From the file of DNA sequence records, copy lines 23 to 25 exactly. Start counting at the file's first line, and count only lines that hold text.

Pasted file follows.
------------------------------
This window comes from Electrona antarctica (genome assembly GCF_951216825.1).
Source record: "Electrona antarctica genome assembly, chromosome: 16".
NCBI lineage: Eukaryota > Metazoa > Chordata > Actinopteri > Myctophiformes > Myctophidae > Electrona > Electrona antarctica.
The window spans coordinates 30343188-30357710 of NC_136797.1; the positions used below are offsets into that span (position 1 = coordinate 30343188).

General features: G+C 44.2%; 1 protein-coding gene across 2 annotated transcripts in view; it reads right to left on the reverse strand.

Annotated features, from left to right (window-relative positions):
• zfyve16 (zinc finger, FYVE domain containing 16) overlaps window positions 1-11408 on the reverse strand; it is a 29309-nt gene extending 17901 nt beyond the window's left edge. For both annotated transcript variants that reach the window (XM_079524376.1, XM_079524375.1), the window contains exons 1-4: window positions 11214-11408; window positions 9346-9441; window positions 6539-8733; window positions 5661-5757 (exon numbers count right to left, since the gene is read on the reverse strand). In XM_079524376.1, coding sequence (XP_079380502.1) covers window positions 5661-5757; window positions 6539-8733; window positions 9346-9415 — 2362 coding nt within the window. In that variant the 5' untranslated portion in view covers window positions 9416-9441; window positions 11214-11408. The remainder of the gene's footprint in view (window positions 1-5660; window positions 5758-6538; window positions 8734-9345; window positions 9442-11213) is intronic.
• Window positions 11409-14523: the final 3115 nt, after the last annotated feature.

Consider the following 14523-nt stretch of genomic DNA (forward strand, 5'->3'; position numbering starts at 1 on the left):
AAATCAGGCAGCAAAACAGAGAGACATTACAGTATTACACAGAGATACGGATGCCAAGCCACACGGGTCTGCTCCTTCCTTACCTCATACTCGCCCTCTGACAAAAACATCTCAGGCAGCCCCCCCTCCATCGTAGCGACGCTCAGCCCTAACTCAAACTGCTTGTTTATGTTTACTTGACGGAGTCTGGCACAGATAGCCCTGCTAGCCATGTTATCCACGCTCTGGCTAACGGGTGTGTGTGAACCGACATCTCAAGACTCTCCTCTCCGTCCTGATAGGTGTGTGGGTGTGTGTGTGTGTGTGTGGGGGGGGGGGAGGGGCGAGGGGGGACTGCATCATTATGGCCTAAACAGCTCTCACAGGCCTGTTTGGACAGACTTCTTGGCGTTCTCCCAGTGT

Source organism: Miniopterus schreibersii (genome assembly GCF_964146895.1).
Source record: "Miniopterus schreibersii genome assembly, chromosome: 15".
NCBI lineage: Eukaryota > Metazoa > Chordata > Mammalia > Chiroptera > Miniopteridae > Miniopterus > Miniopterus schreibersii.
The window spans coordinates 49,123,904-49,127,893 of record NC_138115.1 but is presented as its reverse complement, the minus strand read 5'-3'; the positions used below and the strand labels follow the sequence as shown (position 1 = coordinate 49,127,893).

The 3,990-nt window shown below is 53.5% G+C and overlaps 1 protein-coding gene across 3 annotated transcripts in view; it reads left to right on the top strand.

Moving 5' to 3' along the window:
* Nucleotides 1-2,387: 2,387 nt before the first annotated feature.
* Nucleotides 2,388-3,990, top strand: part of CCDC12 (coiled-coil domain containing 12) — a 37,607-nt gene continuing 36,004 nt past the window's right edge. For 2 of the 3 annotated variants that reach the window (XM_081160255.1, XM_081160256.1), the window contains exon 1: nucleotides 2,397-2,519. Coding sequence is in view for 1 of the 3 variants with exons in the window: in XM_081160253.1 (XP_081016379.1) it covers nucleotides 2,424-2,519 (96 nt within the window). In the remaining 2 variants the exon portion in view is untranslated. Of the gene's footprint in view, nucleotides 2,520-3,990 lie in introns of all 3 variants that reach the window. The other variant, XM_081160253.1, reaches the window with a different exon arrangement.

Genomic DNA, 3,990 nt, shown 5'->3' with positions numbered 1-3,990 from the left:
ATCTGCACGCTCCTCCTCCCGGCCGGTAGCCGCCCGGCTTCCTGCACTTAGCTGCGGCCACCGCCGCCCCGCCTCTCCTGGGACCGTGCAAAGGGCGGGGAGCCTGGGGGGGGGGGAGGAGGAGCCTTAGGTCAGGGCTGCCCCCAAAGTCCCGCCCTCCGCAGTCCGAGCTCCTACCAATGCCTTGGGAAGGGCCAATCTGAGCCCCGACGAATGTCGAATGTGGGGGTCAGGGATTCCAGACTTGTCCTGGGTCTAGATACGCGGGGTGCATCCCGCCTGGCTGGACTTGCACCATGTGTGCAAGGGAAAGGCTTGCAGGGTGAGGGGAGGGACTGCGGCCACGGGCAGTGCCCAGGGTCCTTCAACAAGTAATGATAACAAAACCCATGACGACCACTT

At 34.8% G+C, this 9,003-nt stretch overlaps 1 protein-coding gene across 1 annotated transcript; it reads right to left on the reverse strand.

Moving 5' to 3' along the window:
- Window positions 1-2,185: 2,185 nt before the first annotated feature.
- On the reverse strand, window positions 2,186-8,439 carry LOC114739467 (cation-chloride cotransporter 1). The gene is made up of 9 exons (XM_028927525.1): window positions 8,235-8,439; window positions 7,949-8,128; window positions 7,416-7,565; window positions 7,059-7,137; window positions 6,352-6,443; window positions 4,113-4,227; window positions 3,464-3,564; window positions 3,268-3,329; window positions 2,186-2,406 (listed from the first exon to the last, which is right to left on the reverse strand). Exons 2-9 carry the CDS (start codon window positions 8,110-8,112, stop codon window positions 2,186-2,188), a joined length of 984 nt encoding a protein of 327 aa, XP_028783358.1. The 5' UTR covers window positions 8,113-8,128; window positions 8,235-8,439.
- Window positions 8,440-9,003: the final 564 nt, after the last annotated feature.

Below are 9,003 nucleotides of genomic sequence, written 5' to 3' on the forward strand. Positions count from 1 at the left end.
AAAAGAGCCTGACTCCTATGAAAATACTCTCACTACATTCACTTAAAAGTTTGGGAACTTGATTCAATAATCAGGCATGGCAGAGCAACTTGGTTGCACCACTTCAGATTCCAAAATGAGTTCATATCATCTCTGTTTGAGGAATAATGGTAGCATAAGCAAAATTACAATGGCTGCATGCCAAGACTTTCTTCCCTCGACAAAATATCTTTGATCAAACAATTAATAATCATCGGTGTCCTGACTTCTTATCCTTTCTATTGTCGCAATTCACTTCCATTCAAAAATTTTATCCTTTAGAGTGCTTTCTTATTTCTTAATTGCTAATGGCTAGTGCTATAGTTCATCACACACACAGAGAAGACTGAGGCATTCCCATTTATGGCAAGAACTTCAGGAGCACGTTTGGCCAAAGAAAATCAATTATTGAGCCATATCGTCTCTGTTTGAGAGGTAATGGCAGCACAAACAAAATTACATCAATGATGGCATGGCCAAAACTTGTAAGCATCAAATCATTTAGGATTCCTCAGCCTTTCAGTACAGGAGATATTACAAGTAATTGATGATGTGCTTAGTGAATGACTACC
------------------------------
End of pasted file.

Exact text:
- Window positions 1-2,185: 2,185 nt before the first annotated feature.
- On the reverse strand, window positions 2,186-8,439 carry LOC114739467 (cation-chloride cotransporter 1). The gene is made up of 9 exons (XM_028927525.1): window positions 8,235-8,439; window positions 7,949-8,128; window positions 7,416-7,565; window positions 7,059-7,137; window positions 6,352-6,443; window positions 4,113-4,227; window positions 3,464-3,564; window positions 3,268-3,329; window positions 2,186-2,406 (listed from the first exon to the last, which is right to left on the reverse strand). Exons 2-9 carry the CDS (start codon window positions 8,110-8,112, stop codon window positions 2,186-2,188), a joined length of 984 nt encoding a protein of 327 aa, XP_028783358.1. The 5' UTR covers window positions 8,113-8,128; window positions 8,235-8,439.
- Window positions 8,440-9,003: the final 564 nt, after the last annotated feature.